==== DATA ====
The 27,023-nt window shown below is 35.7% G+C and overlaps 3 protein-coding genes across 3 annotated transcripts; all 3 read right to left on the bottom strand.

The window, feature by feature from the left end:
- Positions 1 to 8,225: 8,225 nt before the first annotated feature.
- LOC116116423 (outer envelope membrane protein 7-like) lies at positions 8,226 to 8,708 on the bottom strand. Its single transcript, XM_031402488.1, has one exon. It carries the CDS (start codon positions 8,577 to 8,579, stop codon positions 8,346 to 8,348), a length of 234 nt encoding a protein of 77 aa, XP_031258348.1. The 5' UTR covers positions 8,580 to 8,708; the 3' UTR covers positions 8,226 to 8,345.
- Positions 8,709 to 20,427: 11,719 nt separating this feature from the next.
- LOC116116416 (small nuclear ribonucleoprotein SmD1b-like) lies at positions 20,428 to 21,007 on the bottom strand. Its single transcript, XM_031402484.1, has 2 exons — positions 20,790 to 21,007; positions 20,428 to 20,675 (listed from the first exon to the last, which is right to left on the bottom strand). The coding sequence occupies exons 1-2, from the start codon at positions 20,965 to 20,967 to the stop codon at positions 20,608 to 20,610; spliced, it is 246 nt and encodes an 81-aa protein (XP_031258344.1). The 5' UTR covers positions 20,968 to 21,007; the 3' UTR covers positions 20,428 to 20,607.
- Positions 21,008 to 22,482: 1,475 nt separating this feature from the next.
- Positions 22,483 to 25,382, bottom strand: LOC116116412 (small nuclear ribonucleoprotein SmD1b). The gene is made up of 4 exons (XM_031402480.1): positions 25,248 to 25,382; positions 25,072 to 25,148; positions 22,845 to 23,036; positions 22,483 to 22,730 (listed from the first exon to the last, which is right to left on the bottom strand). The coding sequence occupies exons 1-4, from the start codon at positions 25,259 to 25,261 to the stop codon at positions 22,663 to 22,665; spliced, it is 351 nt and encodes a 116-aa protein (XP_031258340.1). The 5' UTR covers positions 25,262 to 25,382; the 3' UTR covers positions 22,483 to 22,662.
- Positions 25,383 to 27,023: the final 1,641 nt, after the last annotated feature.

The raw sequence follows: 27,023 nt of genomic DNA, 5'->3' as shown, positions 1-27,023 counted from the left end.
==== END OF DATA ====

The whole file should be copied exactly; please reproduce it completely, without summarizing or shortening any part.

The 27,023-nt window shown below is 35.7% G+C and overlaps 3 protein-coding genes across 3 annotated transcripts; all 3 read right to left on the bottom strand.

The window, feature by feature from the left end:
- Positions 1 to 8,225: 8,225 nt before the first annotated feature.
- LOC116116423 (outer envelope membrane protein 7-like) lies at positions 8,226 to 8,708 on the bottom strand. Its single transcript, XM_031402488.1, has one exon. It carries the CDS (start codon positions 8,577 to 8,579, stop codon positions 8,346 to 8,348), a length of 234 nt encoding a protein of 77 aa, XP_031258348.1. The 5' UTR covers positions 8,580 to 8,708; the 3' UTR covers positions 8,226 to 8,345.
- Positions 8,709 to 20,427: 11,719 nt separating this feature from the next.
- LOC116116416 (small nuclear ribonucleoprotein SmD1b-like) lies at positions 20,428 to 21,007 on the bottom strand. Its single transcript, XM_031402484.1, has 2 exons — positions 20,790 to 21,007; positions 20,428 to 20,675 (listed from the first exon to the last, which is right to left on the bottom strand). The coding sequence occupies exons 1-2, from the start codon at positions 20,965 to 20,967 to the stop codon at positions 20,608 to 20,610; spliced, it is 246 nt and encodes an 81-aa protein (XP_031258344.1). The 5' UTR covers positions 20,968 to 21,007; the 3' UTR covers positions 20,428 to 20,607.
- Positions 21,008 to 22,482: 1,475 nt separating this feature from the next.
- Positions 22,483 to 25,382, bottom strand: LOC116116412 (small nuclear ribonucleoprotein SmD1b). The gene is made up of 4 exons (XM_031402480.1): positions 25,248 to 25,382; positions 25,072 to 25,148; positions 22,845 to 23,036; positions 22,483 to 22,730 (listed from the first exon to the last, which is right to left on the bottom strand). The coding sequence occupies exons 1-4, from the start codon at positions 25,259 to 25,261 to the stop codon at positions 22,663 to 22,665; spliced, it is 351 nt and encodes a 116-aa protein (XP_031258340.1). The 5' UTR covers positions 25,262 to 25,382; the 3' UTR covers positions 22,483 to 22,662.
- Positions 25,383 to 27,023: the final 1,641 nt, after the last annotated feature.

The raw sequence follows: 27,023 nt of genomic DNA, 5'->3' as shown, positions 1-27,023 counted from the left end.